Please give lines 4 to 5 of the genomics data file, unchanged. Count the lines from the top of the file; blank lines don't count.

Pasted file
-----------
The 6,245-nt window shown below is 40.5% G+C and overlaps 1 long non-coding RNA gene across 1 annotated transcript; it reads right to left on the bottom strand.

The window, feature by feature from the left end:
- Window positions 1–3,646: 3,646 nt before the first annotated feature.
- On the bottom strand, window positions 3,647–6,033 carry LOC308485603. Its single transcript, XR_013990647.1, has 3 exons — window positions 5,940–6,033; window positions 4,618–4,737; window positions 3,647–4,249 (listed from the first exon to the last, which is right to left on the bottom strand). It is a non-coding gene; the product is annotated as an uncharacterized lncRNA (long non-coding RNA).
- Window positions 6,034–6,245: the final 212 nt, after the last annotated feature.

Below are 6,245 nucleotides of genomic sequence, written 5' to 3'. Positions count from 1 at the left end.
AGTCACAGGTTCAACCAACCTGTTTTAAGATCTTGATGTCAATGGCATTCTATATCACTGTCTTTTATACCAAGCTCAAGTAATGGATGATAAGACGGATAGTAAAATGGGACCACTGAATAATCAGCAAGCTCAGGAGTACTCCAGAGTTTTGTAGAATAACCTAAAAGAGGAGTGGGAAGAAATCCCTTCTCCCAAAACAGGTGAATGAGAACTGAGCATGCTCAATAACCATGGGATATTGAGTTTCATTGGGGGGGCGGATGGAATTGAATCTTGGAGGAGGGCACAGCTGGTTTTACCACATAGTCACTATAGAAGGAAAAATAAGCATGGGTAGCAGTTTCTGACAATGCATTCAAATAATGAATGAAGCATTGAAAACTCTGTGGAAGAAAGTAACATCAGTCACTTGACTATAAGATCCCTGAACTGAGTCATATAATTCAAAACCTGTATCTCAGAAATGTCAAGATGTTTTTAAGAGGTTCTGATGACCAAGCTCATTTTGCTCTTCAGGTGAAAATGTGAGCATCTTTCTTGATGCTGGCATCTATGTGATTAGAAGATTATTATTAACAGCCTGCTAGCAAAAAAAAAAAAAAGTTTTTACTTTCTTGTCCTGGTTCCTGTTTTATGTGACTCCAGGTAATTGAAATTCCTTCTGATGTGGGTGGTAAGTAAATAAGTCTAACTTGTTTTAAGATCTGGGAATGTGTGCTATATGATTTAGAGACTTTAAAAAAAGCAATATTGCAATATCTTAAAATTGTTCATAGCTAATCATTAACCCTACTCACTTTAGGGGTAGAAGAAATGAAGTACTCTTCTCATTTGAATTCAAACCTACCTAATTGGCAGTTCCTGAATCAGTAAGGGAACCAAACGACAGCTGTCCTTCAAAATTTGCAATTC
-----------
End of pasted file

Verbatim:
- On the bottom strand, window positions 3,647–6,033 carry LOC308485603. Its single transcript, XR_013990647.1, has 3 exons — window positions 5,940–6,033; window positions 4,618–4,737; window positions 3,647–4,249 (listed from the first exon to the last, which is right to left on the bottom strand). It is a non-coding gene; the product is annotated as an uncharacterized lncRNA (long non-coding RNA).
- Window positions 6,034–6,245: the final 212 nt, after the last annotated feature.